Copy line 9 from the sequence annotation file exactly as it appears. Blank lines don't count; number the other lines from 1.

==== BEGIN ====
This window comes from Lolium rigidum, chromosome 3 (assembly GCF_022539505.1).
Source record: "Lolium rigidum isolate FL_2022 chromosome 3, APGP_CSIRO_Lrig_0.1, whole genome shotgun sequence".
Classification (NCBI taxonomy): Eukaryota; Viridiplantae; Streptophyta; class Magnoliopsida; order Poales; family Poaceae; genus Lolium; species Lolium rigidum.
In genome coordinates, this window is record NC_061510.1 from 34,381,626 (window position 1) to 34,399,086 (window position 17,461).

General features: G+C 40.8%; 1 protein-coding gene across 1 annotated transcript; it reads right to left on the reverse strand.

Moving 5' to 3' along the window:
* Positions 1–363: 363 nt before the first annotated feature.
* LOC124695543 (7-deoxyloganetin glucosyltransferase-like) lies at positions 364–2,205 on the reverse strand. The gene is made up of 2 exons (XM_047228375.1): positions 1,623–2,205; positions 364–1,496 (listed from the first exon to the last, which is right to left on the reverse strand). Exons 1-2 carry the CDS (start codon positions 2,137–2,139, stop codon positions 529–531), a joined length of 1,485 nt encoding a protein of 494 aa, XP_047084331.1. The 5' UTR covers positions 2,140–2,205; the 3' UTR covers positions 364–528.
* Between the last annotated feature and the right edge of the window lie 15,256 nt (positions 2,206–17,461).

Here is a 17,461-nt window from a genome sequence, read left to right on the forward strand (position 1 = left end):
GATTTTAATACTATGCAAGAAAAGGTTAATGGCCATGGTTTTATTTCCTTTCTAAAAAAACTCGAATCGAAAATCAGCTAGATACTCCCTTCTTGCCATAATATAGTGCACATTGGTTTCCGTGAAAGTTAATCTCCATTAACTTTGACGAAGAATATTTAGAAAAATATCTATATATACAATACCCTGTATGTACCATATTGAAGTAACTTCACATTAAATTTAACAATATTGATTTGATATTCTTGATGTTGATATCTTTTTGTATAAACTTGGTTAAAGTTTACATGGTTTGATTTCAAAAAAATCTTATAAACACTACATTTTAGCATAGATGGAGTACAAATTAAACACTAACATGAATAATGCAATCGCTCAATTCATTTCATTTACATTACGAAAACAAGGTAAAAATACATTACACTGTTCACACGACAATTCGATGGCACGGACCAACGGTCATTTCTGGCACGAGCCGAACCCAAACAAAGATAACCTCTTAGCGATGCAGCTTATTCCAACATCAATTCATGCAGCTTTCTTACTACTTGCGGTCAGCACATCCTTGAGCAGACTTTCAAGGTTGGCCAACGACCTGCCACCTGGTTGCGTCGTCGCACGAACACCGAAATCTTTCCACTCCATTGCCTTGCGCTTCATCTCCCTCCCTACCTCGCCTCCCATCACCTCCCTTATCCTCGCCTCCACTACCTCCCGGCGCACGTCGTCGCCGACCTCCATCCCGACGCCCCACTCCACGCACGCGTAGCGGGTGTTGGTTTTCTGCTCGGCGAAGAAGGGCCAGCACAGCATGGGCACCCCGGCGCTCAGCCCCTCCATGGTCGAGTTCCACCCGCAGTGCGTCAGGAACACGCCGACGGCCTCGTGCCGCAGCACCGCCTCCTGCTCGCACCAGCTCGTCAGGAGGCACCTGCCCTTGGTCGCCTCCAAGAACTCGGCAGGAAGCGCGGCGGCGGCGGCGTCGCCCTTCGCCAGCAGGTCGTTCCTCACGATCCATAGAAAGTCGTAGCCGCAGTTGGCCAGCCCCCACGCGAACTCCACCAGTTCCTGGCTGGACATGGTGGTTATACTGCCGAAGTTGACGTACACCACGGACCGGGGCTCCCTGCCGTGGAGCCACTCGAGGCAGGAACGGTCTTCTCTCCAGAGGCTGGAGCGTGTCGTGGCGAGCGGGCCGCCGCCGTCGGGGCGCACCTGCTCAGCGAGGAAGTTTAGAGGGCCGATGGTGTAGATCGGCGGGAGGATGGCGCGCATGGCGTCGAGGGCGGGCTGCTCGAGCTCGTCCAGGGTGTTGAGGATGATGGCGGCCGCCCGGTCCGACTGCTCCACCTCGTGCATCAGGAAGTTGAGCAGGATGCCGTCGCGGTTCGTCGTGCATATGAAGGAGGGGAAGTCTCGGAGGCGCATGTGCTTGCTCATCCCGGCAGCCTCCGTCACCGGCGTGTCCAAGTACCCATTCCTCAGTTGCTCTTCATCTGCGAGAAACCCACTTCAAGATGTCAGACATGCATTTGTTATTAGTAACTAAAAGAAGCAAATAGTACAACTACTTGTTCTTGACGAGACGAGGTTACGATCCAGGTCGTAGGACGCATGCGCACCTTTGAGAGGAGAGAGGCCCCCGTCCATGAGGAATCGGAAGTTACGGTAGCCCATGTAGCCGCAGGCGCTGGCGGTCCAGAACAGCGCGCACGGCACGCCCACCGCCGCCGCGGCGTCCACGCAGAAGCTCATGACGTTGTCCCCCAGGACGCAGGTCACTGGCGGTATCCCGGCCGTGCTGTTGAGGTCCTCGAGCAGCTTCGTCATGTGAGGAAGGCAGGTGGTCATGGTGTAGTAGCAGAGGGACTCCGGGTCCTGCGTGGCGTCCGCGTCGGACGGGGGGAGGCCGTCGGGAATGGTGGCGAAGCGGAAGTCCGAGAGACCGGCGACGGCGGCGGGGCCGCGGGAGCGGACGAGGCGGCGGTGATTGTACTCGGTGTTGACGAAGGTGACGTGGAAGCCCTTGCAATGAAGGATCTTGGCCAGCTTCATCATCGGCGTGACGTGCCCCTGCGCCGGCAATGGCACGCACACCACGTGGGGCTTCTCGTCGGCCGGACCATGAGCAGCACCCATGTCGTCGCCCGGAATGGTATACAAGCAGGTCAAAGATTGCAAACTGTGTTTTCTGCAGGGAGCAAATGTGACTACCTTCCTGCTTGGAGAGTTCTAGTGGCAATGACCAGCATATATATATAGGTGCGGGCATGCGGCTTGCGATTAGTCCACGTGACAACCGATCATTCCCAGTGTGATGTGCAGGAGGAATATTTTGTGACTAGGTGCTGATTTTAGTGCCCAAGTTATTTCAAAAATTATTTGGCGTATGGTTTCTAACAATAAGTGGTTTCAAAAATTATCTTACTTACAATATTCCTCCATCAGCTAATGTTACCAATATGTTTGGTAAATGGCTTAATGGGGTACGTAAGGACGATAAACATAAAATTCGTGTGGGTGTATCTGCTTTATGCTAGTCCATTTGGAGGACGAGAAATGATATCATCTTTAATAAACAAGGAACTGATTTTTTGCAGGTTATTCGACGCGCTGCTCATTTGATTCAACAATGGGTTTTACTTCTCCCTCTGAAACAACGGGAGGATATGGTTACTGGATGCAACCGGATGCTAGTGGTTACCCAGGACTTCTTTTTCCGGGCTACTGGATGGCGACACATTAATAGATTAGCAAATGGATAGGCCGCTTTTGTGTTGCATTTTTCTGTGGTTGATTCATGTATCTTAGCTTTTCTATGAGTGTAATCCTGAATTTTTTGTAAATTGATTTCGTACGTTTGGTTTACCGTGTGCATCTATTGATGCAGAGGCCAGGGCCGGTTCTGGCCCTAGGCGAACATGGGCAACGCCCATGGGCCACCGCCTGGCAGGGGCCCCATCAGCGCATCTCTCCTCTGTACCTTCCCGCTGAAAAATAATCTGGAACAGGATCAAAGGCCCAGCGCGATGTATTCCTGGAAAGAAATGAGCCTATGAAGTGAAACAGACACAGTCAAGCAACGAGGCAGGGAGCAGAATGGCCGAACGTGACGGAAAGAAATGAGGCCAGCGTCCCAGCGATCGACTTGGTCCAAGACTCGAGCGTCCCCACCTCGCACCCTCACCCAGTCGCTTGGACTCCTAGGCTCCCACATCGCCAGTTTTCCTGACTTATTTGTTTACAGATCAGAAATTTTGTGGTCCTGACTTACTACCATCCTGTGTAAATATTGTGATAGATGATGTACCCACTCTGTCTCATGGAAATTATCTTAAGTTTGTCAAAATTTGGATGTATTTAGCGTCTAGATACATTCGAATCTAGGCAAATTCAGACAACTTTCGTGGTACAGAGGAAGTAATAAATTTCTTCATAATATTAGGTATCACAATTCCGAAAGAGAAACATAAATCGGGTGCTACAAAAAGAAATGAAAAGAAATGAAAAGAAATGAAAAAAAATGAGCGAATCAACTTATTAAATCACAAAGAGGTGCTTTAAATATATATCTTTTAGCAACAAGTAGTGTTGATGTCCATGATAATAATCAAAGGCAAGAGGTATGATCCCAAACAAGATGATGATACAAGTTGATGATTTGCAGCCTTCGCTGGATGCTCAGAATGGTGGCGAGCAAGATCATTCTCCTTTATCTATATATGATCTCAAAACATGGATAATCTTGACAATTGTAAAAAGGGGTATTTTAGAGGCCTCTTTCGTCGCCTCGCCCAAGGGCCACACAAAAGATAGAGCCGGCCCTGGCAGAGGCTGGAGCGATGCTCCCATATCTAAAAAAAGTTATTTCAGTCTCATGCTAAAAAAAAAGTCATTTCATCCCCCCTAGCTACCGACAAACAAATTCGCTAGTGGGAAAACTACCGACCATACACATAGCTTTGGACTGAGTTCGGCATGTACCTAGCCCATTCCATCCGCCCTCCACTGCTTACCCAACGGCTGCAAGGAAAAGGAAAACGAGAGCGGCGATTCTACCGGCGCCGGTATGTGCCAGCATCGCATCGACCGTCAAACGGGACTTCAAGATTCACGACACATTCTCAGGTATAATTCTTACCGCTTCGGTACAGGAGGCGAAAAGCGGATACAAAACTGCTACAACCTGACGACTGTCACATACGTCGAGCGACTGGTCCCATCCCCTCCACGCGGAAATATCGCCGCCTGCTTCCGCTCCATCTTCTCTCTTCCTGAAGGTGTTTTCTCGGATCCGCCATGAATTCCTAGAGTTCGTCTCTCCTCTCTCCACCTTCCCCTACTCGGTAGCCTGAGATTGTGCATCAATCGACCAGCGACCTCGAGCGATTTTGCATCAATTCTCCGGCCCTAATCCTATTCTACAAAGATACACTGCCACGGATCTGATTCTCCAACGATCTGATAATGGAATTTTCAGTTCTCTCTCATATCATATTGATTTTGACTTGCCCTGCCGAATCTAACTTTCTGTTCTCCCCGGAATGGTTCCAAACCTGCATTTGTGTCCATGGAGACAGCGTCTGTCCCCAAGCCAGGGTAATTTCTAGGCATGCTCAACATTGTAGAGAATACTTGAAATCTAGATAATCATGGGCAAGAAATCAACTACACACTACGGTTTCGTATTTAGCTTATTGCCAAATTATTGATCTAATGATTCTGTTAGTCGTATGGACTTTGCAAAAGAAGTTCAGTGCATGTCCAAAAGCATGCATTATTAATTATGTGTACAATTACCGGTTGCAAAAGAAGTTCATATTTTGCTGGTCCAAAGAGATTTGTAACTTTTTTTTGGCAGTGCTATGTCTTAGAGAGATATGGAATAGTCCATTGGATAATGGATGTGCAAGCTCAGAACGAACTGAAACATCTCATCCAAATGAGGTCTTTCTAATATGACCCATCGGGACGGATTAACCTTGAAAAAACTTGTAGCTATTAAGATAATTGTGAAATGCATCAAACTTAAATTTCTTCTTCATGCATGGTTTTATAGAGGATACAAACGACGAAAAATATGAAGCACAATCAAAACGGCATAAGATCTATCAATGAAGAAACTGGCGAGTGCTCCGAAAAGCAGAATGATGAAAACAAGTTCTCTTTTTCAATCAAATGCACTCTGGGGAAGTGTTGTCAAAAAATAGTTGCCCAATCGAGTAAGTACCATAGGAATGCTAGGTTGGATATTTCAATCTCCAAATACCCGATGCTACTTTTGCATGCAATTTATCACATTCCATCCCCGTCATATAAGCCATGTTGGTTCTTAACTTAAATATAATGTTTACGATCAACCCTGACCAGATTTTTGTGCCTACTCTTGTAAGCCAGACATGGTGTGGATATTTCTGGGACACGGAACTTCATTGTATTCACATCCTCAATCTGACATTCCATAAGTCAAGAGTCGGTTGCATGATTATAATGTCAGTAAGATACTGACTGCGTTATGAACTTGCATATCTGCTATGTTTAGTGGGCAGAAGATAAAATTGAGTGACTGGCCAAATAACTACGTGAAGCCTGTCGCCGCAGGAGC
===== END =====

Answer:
* Between the last annotated feature and the right edge of the window lie 15,256 nt (positions 2,206–17,461).